Economic Growth Slowing To Stall Speed
Real gross domestic product of the U.S. economy grew at an annual rate of only 1.3% in the first quarter of 2007, the slowest pace in four years. On a year-to-year basis, real GDP increased 2.1% in the first quarter, the smallest gain since the second quarter of 2003. The U.S. economy is essentially stalling out with the downside risks of economic growth today being larger than at the March FOMC meeting.
At the same time, core inflation is not entirely contained, which is typical late in the economic cycle inasmuch as inflation is a lagging indicator. The personal consumption expenditure price index excluding food and energy advanced 2.24% on a year-to-year basis in the first quarter, which is a small pickup in core inflation after a deceleration in the fourth quarter (2.19% in Q4 vs. 3.7% in Q3). On a monthly basis, we expect the year-over-year rate of increase in the core PCE price index to moderate with next week's release of the March data. According to the Bureau of Economic Analysis, a part of the increase in the price index was from a pay hike of federal civilian and military personnel, which is treated as an increase in the price of employee services purchased by the government. Excluding the impact of this event, the gain in the core price index was most likely less troubling. Moreover, the absence of a similar increase in the next quarter will work to hold down the advance of the core price index.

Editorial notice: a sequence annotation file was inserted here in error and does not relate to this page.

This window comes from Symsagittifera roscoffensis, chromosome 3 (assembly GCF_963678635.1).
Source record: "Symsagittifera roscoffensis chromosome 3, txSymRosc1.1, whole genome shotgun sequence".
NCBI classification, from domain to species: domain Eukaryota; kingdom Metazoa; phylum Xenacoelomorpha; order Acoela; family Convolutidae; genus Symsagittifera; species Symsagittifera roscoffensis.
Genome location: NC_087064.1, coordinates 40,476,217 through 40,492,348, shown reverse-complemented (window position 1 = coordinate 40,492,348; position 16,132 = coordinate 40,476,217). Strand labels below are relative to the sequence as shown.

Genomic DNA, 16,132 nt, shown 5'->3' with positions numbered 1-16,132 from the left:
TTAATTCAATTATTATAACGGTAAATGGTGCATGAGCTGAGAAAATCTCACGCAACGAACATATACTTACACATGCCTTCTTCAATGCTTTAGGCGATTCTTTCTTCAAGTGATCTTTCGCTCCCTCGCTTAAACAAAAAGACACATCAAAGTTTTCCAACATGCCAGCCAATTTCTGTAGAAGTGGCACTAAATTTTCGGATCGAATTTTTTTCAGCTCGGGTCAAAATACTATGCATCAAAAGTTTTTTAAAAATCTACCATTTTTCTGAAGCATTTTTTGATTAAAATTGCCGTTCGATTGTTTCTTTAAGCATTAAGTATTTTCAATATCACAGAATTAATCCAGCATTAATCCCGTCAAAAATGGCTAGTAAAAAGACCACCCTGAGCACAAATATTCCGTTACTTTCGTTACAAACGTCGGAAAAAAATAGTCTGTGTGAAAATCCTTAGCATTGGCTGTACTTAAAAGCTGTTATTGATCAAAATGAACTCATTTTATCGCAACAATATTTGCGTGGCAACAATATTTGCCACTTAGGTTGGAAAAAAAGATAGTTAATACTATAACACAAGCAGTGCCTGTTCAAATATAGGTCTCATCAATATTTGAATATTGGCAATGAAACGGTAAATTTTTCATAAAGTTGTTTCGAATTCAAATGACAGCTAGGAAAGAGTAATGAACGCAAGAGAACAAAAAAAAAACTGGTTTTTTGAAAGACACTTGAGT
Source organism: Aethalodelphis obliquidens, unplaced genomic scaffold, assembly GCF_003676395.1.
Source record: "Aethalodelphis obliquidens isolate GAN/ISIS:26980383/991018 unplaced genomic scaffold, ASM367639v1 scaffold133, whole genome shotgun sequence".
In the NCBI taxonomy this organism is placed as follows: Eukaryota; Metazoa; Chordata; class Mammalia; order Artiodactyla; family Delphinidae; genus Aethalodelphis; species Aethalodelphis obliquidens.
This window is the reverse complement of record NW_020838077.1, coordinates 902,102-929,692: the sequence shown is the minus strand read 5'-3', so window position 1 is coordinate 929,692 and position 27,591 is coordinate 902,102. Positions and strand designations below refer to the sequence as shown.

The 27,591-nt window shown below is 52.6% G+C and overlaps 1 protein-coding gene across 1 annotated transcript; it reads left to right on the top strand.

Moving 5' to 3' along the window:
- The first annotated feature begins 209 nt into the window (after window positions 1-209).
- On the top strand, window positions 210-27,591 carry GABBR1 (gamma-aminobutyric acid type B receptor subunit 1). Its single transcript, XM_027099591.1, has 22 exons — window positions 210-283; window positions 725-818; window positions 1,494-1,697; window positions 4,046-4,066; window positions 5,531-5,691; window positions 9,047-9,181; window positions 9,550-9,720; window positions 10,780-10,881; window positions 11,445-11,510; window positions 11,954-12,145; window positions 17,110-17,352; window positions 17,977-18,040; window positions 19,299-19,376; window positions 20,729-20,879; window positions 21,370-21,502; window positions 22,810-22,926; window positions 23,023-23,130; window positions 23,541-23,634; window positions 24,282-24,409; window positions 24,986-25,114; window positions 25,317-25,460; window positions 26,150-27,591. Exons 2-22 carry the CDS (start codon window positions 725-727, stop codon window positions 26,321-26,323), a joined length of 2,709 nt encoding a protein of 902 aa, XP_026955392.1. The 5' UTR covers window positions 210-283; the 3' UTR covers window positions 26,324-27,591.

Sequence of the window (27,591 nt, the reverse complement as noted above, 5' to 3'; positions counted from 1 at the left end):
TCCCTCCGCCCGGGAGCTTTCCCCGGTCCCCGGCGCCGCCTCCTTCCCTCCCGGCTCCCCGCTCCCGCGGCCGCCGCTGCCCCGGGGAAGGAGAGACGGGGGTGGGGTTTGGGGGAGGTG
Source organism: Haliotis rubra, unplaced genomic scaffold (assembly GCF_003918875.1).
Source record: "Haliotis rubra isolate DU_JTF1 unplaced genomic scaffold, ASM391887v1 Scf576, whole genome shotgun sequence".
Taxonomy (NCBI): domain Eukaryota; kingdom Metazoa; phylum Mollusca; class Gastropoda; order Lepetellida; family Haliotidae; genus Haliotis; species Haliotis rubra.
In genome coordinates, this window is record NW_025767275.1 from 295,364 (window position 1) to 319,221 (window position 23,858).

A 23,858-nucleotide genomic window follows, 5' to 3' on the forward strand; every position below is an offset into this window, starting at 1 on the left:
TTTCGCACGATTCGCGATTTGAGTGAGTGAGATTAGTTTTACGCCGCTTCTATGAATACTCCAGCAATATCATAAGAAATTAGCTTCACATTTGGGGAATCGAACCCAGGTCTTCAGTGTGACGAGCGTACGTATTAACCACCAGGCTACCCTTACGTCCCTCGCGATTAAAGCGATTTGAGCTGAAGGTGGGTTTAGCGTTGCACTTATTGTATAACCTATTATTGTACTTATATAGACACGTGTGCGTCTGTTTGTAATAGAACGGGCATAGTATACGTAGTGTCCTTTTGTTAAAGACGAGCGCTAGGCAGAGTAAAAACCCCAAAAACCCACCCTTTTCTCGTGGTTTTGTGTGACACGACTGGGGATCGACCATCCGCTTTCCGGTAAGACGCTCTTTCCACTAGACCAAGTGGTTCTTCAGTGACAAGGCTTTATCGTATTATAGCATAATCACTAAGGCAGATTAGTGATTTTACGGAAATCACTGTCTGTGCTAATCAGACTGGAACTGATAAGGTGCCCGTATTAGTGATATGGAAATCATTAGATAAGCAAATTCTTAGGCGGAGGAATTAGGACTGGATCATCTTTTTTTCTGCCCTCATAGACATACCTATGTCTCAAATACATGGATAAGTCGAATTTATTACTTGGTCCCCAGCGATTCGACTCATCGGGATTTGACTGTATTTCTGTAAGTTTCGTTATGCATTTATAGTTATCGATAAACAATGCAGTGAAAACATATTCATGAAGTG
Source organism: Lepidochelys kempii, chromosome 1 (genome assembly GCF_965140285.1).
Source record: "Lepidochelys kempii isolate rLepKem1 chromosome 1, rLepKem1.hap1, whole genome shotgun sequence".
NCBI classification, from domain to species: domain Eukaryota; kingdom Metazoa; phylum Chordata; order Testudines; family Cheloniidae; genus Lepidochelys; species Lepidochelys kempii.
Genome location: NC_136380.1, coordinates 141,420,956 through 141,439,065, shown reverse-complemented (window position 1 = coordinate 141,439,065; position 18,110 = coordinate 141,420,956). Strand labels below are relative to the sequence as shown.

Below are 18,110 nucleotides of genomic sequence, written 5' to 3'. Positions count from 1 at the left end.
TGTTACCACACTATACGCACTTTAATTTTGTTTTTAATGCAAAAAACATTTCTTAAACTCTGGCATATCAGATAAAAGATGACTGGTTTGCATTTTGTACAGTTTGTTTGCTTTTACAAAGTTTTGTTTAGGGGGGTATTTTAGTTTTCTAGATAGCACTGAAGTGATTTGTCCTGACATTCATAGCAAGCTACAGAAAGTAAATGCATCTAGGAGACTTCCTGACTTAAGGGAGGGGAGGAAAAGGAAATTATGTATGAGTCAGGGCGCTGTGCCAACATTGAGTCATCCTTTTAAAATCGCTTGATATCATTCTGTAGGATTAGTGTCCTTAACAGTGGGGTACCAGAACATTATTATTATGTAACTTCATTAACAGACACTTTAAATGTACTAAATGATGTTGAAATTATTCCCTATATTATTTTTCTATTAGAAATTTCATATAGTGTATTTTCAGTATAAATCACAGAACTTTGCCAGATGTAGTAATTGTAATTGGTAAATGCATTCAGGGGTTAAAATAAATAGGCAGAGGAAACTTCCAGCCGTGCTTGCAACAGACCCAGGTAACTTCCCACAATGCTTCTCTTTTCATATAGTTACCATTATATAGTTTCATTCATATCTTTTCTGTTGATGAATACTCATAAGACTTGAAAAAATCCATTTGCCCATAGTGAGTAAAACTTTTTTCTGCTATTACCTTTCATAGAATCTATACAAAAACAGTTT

The downside risks to output growth are increasing. There is evidence that the recession in housing is starting to metastasize to the consumer spending sector. To wit, CPI-adjusted retail sales fell 0.5% month-to-month in March and their growth slowed sharply in the first quarter vs. the fourth quarter (1.9% vs. 11.1%). Moreover, officials from both GM and Ford have indicated that April motor vehicle sales are coming in very weak due to problems in the housing market. The FOMC surely is aware that inflation is a lagging indicator. In addition, the FOMC is aware that the rising rent of shelter - both explicit and implicit rents - has played an important role in driving up core consumer inflation. But with today's release of yet another record-high vacancy rate for potentially owner-occupied houses and condos, rent increases are likely to moderate as condo flippers-turned-"investors" will be desperate to rent their units. A weak April employment rate could be the catalyst for the FOMC to drop its implicit tightening bias and "go neutral" at the May 9 meeting. Regardless, we continue to expect the FOMC to begin cutting the fed funds rate at the August 7 meeting.
In the first quarter, the 3.8% increase in consumer spending, a pathetic rebound in equipment and software spending (1.9% increase vs. a 4.8% drop in 2006:Q4), a 2.2% gain in outlays on structures and a 0.9% increase in government spending provided the lift the real GDP. Partly offsetting these gains were declines in residential investment expenditures (-17.0% vs. -19.8% in 2006:Q4) and exports (-1.2%), a reduction in inventory accumulation ($14.8 billion vs. $22.4 billion), and wider trade deficit. Real final sales slowed to 1.6% annualized growth in the first quarter vs. 3.7% in the fourth quarter.
Going forward, we expect a modest rebound in real GDP growth to about a 2% annual rate in the second quarter. A sharp narrowing in the trade deficit because of strong export growth and a surge in national defense spending are the factors we expect to be responsible for this rebound, offsetting weaker private domestic spending. Without FOMC interest rate cuts commencing early in the second half of this year, we would not expect real economic growth to accelerate meaningfully.
REAL GROSS DOMESTIC PRODUCT - ADVANCE ESTIMATE 2007:Q1